Jazz Musician Plays Acoustic Guitar While Undergoing Brain Surgery, Helping Doctors Monitor Their Progress

Unlike many col­or­ful expres­sions in Eng­lish whose ori­gins are lost to us, the com­par­i­son of major­ly con­se­quen­tial tasks to brain surgery makes per­fect sense. One false move or mis­cal­cu­la­tion can result in instant death. The chances of irre­versible, life-alter­ing dam­age are high, should a scalpel slip or a sur­geon mis­take healthy brain tis­sue for dis­eased. This can hap­pen more read­i­ly than we might like to think. “It can be very dif­fi­cult to tell the dif­fer­ence between the tumor and nor­mal brain tis­sue,” admits Dr. Basil Enick­er, a spe­cial­ist neu­ro­sur­geon at Inkosi Albert Luthuli Cen­tral Hos­pi­tal in South Africa.

An oper­a­tion Enick­er led makes the pro­ce­dure seem like just as much an art as a sci­ence. Dur­ing an “awake cran­ioto­my,” the sur­geon and his team removed a tumor from the brain of Musa Manzi­ni, a South African jazz bassist.

To help them mon­i­tor the oper­a­tion as they went, they had him strum an acoustic gui­tar in the OR. “Pre­sum­ably, had he hit a wrong note,” writes Kimon de Greef at The New York Times, “it would have been an imme­di­ate sig­nal for the sur­geons to probe else­where.” He also car­ried on an extend­ed con­ver­sa­tion with one of the sur­geons, as you can see in the video above.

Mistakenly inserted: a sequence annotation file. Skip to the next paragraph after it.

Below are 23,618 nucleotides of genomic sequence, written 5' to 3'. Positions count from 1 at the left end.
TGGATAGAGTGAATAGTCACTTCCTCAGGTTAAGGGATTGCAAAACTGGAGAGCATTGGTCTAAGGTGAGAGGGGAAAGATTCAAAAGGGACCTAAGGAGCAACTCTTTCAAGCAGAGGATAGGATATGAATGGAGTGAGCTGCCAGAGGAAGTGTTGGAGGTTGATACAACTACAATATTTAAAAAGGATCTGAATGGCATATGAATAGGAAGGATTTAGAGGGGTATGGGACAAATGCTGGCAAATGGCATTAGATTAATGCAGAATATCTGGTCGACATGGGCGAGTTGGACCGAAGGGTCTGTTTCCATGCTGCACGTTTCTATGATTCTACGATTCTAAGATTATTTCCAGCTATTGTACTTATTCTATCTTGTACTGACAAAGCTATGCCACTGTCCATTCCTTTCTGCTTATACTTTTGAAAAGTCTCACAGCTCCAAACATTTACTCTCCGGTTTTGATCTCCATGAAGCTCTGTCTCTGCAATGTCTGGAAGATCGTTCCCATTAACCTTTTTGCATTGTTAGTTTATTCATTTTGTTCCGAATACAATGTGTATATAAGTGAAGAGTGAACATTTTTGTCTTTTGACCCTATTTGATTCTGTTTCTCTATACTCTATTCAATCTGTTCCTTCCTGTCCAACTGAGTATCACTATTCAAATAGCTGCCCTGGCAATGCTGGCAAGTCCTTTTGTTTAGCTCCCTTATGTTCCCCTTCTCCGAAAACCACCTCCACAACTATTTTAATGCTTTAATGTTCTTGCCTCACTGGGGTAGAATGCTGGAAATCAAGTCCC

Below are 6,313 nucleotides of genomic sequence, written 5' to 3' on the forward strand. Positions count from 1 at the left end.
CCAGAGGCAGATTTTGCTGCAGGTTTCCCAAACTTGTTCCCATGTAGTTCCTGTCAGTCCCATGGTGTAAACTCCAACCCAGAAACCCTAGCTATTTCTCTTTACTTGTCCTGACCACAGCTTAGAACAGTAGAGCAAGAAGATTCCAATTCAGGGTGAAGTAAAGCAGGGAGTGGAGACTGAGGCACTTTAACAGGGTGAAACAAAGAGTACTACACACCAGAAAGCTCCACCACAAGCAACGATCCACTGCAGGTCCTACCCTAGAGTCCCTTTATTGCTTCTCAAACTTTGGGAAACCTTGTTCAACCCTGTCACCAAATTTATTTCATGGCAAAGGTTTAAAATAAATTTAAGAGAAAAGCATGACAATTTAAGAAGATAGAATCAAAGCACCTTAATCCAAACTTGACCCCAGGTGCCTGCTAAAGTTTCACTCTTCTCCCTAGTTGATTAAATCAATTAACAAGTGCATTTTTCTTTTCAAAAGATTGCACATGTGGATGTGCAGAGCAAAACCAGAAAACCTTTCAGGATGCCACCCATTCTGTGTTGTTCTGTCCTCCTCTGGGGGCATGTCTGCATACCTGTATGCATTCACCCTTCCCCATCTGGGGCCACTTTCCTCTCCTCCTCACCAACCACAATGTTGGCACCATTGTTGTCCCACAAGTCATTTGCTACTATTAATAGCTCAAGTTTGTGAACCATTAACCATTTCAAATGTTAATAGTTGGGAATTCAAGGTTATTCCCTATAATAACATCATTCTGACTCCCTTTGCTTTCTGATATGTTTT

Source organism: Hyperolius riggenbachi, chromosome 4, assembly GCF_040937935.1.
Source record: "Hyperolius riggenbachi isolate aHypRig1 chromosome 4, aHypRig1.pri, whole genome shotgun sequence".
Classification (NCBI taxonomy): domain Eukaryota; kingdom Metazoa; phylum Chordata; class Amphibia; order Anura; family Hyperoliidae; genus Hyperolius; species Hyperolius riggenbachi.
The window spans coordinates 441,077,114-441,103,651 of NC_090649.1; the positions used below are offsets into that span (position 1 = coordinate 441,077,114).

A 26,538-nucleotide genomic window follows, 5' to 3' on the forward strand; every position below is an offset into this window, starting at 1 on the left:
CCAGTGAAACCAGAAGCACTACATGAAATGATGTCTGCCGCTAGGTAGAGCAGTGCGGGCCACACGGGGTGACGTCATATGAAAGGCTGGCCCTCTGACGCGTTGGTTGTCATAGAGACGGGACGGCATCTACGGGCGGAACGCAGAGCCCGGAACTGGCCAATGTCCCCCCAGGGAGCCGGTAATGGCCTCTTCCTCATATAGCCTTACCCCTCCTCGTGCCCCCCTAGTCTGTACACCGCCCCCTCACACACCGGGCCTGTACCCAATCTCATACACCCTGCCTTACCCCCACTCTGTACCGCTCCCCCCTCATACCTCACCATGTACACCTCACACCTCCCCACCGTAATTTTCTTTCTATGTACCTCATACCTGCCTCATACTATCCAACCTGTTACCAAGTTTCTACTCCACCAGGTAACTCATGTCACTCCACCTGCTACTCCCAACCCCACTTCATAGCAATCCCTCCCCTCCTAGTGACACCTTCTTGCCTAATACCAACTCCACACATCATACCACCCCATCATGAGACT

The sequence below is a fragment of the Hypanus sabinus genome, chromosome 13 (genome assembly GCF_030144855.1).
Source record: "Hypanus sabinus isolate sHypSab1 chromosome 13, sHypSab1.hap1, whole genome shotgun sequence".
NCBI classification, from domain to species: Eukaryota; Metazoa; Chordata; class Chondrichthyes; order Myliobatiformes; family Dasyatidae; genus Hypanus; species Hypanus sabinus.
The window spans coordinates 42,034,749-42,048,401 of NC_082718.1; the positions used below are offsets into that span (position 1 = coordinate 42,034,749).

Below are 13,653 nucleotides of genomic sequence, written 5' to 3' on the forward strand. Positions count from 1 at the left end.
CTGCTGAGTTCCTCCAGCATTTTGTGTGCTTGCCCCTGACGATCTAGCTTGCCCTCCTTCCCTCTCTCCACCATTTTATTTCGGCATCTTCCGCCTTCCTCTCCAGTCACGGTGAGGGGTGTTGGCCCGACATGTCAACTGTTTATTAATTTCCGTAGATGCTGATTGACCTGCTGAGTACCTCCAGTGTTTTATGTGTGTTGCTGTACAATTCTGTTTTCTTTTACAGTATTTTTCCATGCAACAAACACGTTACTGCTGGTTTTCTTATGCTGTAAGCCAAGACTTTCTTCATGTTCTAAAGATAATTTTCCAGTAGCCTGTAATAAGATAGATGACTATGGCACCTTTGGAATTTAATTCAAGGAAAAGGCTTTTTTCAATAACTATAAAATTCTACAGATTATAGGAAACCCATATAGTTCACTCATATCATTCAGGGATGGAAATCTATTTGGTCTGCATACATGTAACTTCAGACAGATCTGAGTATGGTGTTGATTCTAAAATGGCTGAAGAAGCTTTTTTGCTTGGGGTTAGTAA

Such pro­ce­dures are not at all unusu­al. In a sim­i­lar case at the Uni­ver­si­ty of Texas’ MD Ander­son Can­cer Cen­ter, young musi­cian Robert Alvarez strummed his gui­tar while sur­geons removed a tumor near his speech and move­ment cen­ters. In 2014, de Greef reports, “a tenor in the Dutch Nation­al Opera, Ambroz Bajec-Lapa­jne, sang Schubert’s ‘Gute Nacht’ as doc­tors removed a tumor. In 2015, the sax­o­phon­ist Car­los Aguil­era read music and per­formed dur­ing an oper­a­tion in Spain.” That same year, a Brazil­ian man played the Bea­t­les while he under­went brain surgery.

Not all of them are musi­cal, but awake cran­iotomies are so com­mon that Manzi­ni “watched quite a lot of YouTube videos,” he says, “to pre­pare myself men­tal­ly.” As for the shock of being con­scious while sur­geons poke around in your most pre­cious of bod­i­ly organs, mil­lime­ters from pos­si­ble paral­y­sis, etc., well… it’s cer­tain­ly more com­fort­able now than in some of the ear­li­est brain surg­eries we have on fos­sil record—some 8,000 years ago. One won­ders how Neolith­ic patients passed their time under the knife.

Relat­ed Con­tent:

Oliv­er Sacks Explains the Biol­o­gy of Hal­lu­ci­na­tions: “We See with the Eyes, But with the Brain as Well”

This is Your Brain on Sex and Reli­gion: Exper­i­ments in Neu­ro­science

The Brains of Jazz and Clas­si­cal Musi­cians Work Dif­fer­ent­ly, New Research Shows

Josh Jones is a writer and musi­cian based in Durham, NC. Fol­low him at @jdmagness

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